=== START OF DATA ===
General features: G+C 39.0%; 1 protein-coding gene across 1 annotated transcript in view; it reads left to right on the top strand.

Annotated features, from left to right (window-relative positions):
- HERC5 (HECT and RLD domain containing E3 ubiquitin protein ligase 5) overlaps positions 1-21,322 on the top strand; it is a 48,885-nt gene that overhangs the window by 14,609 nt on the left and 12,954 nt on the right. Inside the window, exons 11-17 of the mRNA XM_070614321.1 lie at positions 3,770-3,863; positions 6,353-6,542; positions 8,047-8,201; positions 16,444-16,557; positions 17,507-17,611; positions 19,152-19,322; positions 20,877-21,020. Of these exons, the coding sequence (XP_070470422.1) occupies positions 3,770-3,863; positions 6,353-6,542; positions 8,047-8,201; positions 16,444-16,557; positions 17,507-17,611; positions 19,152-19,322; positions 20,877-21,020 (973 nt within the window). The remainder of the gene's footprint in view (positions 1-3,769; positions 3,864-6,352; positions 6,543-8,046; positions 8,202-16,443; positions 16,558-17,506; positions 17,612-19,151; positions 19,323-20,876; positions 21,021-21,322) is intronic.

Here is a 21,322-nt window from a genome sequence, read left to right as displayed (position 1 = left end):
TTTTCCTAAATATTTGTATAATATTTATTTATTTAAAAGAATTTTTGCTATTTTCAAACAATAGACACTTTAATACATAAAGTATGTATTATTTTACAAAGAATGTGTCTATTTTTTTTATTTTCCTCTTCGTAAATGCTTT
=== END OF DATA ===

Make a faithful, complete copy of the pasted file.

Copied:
General features: G+C 39.0%; 1 protein-coding gene across 1 annotated transcript in view; it reads left to right on the top strand.

Annotated features, from left to right (window-relative positions):
- HERC5 (HECT and RLD domain containing E3 ubiquitin protein ligase 5) overlaps positions 1-21,322 on the top strand; it is a 48,885-nt gene that overhangs the window by 14,609 nt on the left and 12,954 nt on the right. Inside the window, exons 11-17 of the mRNA XM_070614321.1 lie at positions 3,770-3,863; positions 6,353-6,542; positions 8,047-8,201; positions 16,444-16,557; positions 17,507-17,611; positions 19,152-19,322; positions 20,877-21,020. Of these exons, the coding sequence (XP_070470422.1) occupies positions 3,770-3,863; positions 6,353-6,542; positions 8,047-8,201; positions 16,444-16,557; positions 17,507-17,611; positions 19,152-19,322; positions 20,877-21,020 (973 nt within the window). The remainder of the gene's footprint in view (positions 1-3,769; positions 3,864-6,352; positions 6,543-8,046; positions 8,202-16,443; positions 16,558-17,506; positions 17,612-19,151; positions 19,323-20,876; positions 21,021-21,322) is intronic.

Here is a 21,322-nt window from a genome sequence, read left to right as displayed (position 1 = left end):
TTTTCCTAAATATTTGTATAATATTTATTTATTTAAAAGAATTTTTGCTATTTTCAAACAATAGACACTTTAATACATAAAGTATGTATTATTTTACAAAGAATGTGTCTATTTTTTTTATTTTCCTCTTCGTAAATGCTTT